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Author Topic: Future CW speed?  (Read 6777 times)
N5RWJ
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« on: November 28, 2011, 02:38:21 PM »

Some think that future averaged code speed, will be around 10 wpm, because of no code testing and the natural loss of older full time code operators? Do you have an opinion?
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AC4RD
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« Reply #1 on: November 28, 2011, 02:56:50 PM »

One thing I can be certain of:  USING cw will increase your speed.  So people who start out at 10wpm will be doing 25 soon.  :-)   I went to take my General in 1992, and AB4VJ told me to try the 20wpm test just "as practice" for 13wpm.  I passed it, without any actual study, just a couple of hundred CW contacts on 15 and 10 meters.  :-)  So people may start off at 10wpm, but the more they use CW, the more they'll be speeding up.  73!
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N5RWJ
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« Reply #2 on: November 28, 2011, 03:06:26 PM »

OP/ The point is that new operators start off at around 5 wpm, and then average around 10 wpm in the future? What do you think.
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PA0BLAH
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« Reply #3 on: November 28, 2011, 03:48:08 PM »

OP/ The point is that new operators start off at around 5 wpm, and then average around 10 wpm in the future? What do you think.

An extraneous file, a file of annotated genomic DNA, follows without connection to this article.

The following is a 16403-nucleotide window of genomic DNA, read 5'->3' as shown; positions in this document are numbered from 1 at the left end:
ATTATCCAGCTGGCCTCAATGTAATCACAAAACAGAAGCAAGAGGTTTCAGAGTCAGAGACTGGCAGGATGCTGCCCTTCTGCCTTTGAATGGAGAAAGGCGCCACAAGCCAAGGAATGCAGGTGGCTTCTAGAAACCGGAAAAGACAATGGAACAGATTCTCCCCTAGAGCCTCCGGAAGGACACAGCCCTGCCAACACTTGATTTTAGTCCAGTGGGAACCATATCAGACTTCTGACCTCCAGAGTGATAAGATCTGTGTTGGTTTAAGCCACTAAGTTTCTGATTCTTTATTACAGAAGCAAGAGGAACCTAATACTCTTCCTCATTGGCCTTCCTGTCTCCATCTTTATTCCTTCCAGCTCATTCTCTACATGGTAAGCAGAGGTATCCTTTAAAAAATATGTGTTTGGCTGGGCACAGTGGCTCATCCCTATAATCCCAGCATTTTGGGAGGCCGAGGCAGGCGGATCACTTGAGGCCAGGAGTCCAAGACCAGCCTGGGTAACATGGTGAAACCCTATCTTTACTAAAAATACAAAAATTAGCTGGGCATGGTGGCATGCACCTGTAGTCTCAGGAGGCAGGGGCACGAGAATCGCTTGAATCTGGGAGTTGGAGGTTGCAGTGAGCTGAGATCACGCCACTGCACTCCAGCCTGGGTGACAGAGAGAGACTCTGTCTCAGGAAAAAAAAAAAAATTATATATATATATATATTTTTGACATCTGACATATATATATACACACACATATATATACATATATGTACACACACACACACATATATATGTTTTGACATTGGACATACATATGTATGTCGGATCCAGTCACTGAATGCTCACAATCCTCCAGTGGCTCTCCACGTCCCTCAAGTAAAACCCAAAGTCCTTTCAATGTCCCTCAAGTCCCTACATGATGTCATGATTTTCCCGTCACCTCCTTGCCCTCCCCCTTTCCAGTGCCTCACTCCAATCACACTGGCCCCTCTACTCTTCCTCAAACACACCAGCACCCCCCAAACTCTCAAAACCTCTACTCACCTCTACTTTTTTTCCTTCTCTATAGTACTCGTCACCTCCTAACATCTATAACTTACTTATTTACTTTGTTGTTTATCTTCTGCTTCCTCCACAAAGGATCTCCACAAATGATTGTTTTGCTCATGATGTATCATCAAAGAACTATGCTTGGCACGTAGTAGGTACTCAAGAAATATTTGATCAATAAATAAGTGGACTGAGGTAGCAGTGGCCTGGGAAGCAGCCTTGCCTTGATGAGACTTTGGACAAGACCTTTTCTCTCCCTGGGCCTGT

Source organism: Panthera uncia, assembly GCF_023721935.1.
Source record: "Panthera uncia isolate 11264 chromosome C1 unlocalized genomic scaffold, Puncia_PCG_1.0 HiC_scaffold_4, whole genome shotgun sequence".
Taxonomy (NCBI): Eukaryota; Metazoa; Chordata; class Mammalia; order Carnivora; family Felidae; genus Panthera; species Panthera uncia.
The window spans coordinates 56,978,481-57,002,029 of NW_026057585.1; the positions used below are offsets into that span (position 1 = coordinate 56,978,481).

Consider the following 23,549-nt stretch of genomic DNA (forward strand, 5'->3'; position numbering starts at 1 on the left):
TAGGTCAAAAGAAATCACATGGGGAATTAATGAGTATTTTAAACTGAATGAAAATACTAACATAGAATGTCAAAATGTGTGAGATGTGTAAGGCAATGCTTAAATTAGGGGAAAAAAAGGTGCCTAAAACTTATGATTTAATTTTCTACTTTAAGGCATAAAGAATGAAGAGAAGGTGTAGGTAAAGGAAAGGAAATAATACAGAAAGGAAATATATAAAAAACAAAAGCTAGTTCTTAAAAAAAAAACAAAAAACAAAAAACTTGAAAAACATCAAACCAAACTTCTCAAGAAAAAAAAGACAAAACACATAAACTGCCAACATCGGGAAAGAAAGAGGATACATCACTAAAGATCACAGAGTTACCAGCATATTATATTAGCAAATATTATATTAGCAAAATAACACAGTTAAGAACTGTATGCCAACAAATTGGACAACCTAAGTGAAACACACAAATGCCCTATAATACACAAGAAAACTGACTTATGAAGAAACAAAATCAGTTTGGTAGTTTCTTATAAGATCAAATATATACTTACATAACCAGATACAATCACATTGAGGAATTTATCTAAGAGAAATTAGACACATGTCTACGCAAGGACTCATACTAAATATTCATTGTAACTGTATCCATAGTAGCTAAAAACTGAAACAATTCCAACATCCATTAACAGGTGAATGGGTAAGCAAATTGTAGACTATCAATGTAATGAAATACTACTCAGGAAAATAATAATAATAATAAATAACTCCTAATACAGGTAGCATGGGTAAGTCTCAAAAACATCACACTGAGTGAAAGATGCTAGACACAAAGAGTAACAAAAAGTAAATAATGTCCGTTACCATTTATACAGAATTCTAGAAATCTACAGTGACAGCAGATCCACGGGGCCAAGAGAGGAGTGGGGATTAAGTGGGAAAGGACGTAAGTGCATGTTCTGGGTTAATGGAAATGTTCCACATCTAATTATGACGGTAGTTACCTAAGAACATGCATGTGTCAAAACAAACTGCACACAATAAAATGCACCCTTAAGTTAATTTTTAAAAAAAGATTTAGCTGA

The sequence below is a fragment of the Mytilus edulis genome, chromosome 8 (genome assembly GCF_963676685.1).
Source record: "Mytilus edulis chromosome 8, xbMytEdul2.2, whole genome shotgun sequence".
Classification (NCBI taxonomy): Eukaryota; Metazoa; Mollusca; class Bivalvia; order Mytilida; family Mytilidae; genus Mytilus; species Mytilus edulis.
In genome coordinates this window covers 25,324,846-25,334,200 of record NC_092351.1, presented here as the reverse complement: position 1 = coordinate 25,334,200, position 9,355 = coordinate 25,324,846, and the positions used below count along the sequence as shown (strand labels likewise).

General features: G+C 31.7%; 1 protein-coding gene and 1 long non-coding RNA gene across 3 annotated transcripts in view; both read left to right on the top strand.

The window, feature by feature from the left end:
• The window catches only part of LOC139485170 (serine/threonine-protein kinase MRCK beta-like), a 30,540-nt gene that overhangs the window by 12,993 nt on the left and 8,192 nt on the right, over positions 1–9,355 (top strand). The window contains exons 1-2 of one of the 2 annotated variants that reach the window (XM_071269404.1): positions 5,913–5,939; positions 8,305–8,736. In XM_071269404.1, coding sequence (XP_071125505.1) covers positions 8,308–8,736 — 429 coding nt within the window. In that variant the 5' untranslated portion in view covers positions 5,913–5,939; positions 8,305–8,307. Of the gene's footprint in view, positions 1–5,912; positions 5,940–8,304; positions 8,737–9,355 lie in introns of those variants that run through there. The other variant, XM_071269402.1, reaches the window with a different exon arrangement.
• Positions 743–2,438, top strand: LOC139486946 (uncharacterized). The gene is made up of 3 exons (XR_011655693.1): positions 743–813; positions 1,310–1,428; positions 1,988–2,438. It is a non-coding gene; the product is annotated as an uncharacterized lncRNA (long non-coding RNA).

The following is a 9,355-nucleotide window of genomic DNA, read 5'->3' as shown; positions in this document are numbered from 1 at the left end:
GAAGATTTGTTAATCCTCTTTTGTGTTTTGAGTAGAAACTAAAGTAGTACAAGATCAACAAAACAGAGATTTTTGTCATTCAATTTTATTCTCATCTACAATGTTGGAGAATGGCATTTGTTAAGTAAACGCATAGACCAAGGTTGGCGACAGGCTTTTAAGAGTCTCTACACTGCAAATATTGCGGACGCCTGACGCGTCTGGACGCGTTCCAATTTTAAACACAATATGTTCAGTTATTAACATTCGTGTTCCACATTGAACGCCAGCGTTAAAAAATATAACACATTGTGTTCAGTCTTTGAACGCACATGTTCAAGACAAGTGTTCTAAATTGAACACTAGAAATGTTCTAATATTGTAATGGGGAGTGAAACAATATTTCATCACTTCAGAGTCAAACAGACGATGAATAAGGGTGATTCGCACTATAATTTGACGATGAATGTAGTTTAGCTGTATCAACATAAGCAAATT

Hi Charles, read your question. Interesting point.

What is your CW rag chewing speed as technician with 12 years experience?

Bob
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W8MW
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« Reply #4 on: November 28, 2011, 04:20:16 PM »

Don't know if 10 wpm is the magic number but yes, I think Morse code proficiency in  amateur radio is on a steep decline. Today it's very noticeable to me how few CW QSOs are in the 25 to 45 wpm range which used to be quite common.   Previously a large percentage of CW operators came from military and commercial backgrounds.  They pretty much set the benchmark for excellence in the ham bands.  Their code was clean and fast.  Over the years we lost most of them.   Many good operators are regular people who became enthusiastic about code and put forth the effort to get good at it.  I read comments from beginners saying they're practicing two or three times a week and I think we're doomed.

I hold the unpopular opinion that hand keys are responsible for a new generation of CW runts that will be at beginner level forever.  Like training wheels on a kid's bike, the straight key is a helpful entry level tool.  But actually we now know it's not even necessary for a new code operator to learn on a straight key.  They can begin with keyer paddles.  At any rate, they need to be off the hand key as quickly as possible and make strides at sending clean and sending faster.  Get on the air and try to hang out with people more proficient than you.
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N4FBW
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« Reply #5 on: November 28, 2011, 07:50:57 PM »

My experience has been that the code goes at a mighty clip in the Extra portions of the 40m and 20m bands. I'm working on getting my code speed back up to 25wpm so that I can keep up!